Endothelial cells contain all the molecular machinery required to generate contractile force via the actomyosin motor. Contraction is initiated by phosphorylation of the 20-kDa regulatory myosin light chain (MLC) at S19/T18 (17). The phosphorylation of MLC is dependent on a balance between the activities of calcium/calmodulin-dependent MLC kinase (MLCK) and MLC phosphatase (MLCP). Remodeling of the endothelial actin cytoskeletal in response to either hypoxia or the procoagulant protein, thrombin, involves MLC and actin-related proteins (16). One potential connection between these signaling pathways and zinc is the relationship between divalent metal ions and sulfhydryl residues in the activation of type 1 and type 2A serine/threonine phosphoprotein phosphatases (PPases), with zinc having been shown to be a potent inhibitor of λ-PPase (43). A further link is provided by the indirect evidence supporting a role for zinc in strengthening of focal adhesions (3) although the mechanism(s) underlying this phenomenon are not clear. Likely participants in endothelial contractile pathways include Rho/Rho kinase (ROCK) and PKC isoforms, the latter of which are known to be tightly regulated by zinc (27) and participate in hypoxic pulmonary vasoconstriction (HPV) (24) (i.e., PKC-ε).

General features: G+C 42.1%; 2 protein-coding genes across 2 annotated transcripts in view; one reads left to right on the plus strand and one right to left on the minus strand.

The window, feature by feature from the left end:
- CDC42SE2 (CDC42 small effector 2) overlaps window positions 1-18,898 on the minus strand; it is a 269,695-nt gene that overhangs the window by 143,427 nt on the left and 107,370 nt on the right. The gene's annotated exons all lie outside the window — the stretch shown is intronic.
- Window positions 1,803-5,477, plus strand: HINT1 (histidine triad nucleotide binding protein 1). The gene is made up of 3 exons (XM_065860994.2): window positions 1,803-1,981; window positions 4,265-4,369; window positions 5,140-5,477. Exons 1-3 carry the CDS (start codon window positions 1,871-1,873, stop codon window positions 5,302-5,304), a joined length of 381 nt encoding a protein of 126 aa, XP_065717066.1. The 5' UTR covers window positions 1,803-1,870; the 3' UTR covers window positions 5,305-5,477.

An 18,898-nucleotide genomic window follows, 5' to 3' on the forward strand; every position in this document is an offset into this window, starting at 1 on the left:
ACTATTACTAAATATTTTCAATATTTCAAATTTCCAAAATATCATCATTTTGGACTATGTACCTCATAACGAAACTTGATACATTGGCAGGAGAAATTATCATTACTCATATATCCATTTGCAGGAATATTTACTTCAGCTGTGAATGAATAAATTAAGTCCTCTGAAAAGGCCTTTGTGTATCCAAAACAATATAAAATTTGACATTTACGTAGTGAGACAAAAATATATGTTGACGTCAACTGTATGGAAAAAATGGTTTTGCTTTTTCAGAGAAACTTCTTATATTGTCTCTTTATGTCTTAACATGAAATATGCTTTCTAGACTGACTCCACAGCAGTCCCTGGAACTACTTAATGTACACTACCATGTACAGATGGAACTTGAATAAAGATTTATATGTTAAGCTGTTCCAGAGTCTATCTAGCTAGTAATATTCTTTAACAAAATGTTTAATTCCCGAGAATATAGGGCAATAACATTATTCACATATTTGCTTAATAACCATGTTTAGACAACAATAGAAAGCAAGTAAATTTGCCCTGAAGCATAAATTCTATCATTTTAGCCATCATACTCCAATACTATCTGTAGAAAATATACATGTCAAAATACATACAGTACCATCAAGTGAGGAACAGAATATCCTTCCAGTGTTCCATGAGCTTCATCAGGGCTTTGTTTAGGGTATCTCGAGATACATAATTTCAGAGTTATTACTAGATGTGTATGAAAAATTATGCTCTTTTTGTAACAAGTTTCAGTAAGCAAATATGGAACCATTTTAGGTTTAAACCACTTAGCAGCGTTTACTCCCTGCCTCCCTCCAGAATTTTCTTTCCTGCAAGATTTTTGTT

The present studies were designed to investigate the mechanisms by which hypoxia-released zinc induces contraction in pulmonary endothelium and to delineate the signaling pathways involved in zinc-mediated changes in the actin cytoskeleton. We hypothesized that hypoxia-induced alterations in zinc homeostasis promote endothelial cell contraction via changes in the phosphorylation status of MLC and increased formation/stabilization of actin stress fibers.